Investec Securities advised 'buy' (mind, as company brokers do) on 27 July with a £32.5 million pre-tax target for earnings per share of 9.9p, and Chemring's latest update is headed: "the board's expectations for FY 2016 full year trading remain unchanged."

Such expectations would have been shared with the analyst, at least by way of signing off the forecast, and the update points to "a weighting of operating cash generation to fourth-quarter." So it's speculative but with a fair chance of happening now this delayed contract is underway. Looking back at an early April update, "this multi-year contract is expected to provide a significant contribution to FY 2016".

Admittedly, this puts a lot of emphasis on a lumpy contract in a context where last June management described defence spending as broadly flat. They were more positive on US/European spending for 2017 however, and, while they cited the Middle Eastern outlook as "uncertain", the modest recovery in oil prices plus regional instability may add elements of support.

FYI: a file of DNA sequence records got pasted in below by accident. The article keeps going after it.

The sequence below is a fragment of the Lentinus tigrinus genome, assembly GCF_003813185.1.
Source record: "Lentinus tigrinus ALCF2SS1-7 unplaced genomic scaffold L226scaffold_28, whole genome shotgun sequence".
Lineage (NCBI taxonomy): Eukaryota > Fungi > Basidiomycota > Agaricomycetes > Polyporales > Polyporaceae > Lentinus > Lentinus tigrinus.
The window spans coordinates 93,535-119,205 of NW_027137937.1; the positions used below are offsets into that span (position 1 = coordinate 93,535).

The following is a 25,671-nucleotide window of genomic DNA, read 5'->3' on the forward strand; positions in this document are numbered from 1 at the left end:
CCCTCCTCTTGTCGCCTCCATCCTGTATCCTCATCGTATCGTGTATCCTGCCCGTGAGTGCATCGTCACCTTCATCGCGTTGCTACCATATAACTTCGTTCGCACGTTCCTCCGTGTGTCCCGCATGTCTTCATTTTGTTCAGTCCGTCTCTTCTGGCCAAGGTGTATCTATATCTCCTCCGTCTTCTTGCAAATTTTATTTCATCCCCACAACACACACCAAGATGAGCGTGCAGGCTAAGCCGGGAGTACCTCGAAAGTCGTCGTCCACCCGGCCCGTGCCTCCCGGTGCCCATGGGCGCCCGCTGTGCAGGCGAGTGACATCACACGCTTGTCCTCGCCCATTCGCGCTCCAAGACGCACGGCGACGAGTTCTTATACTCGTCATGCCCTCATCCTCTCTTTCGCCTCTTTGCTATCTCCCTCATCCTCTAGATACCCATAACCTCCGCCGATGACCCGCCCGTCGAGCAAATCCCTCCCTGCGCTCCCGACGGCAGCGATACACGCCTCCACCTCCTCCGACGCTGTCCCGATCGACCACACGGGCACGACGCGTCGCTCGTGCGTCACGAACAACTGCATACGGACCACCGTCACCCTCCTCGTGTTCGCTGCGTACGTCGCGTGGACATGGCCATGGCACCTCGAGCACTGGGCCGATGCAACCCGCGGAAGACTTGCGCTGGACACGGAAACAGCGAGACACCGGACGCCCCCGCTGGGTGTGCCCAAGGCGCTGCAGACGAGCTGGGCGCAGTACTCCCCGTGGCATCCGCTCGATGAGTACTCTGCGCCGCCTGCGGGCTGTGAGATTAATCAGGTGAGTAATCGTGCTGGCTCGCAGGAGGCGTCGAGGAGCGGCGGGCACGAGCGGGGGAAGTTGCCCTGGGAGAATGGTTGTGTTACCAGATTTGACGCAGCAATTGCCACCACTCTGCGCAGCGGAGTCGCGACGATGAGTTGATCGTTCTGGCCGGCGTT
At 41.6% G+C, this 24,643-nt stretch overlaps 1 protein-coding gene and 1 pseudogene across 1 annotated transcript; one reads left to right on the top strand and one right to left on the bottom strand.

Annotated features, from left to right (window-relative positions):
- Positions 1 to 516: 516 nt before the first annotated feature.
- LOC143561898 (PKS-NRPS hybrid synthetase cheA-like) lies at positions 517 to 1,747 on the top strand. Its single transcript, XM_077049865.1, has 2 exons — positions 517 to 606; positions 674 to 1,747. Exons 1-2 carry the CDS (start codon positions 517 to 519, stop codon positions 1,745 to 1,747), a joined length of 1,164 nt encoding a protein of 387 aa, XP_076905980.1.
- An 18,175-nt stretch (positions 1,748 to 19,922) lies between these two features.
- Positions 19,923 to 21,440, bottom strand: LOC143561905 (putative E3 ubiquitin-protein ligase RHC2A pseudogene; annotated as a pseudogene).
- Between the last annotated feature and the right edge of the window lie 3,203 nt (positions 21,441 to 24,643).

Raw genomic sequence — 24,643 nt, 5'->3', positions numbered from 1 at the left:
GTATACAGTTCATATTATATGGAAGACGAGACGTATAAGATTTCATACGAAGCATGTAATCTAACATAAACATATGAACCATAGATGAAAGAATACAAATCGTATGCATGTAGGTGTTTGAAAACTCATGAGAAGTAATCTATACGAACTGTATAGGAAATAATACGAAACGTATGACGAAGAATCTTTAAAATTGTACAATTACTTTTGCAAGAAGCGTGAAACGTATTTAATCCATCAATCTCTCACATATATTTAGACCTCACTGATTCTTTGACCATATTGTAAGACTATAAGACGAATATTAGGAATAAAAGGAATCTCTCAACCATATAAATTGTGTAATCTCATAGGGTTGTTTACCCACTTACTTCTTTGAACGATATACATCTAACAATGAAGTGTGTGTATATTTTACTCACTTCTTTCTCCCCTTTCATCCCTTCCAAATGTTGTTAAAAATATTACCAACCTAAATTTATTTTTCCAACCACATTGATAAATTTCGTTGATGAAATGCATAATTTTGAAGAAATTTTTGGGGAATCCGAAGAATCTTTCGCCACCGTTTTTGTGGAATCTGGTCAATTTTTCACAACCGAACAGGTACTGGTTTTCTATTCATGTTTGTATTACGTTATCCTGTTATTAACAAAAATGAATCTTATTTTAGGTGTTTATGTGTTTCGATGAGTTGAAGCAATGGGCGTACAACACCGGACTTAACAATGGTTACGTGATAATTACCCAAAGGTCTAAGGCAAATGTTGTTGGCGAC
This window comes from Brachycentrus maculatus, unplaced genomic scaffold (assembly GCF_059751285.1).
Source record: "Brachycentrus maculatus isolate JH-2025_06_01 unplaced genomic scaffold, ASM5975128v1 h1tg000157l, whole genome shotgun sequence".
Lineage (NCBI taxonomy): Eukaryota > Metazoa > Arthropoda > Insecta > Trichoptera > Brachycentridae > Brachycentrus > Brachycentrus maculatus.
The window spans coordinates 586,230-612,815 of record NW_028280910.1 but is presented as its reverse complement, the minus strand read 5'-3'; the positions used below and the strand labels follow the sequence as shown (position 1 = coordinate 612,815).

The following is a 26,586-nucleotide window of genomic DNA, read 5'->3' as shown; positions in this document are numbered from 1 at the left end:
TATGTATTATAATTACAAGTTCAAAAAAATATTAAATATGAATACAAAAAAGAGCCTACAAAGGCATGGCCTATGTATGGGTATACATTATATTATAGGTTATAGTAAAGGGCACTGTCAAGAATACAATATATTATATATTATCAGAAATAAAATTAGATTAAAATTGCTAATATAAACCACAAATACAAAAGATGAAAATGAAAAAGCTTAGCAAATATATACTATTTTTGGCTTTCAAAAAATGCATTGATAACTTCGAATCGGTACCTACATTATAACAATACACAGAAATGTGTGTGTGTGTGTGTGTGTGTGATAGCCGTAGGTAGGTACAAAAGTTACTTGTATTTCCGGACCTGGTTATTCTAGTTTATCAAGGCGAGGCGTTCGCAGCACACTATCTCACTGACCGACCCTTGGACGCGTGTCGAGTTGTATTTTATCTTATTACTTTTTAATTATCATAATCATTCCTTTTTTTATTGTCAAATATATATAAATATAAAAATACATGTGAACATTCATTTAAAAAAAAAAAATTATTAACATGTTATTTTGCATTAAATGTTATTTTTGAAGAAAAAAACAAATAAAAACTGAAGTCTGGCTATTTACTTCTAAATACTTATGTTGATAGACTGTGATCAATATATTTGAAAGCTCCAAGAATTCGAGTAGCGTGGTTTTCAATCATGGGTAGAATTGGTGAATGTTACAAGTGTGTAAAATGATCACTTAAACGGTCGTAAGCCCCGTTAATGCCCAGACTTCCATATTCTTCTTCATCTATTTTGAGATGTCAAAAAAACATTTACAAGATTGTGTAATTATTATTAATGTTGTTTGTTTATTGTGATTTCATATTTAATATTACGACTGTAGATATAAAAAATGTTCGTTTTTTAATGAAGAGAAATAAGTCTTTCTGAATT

Australia, India, Japan and Singapore are increasing spend and, since June, tensions over North Korea and the South China Sea are boosting Japan's defence ministry's calls for more.

So it's possible the worm is turning on industry fundamentals, besides Chemring overcoming a flow of turgidly bad news.

Insiders buy £112,690 worth of equity

After the June interim results a non-executive director bought 60,000 shares at 115p and the chairman 20,000 shares at 118.7p, then on 11 August the chief executive's wife bought 15,000 shares at 133p.

Altogether that conveys belief in long-term value and Chemring's long-term chart downtrend having reached bottom. The purchases coincide also with management pursuing site rationalisation and cost-saving initiatives (so mind that alluring normalised profit forecasts will get clipped by more non-recurring charges) and £26.7 million net proceeds from the rights issue are being applied (after reducing debt) for investment e.g. "progressing key strategic long-term US programmes."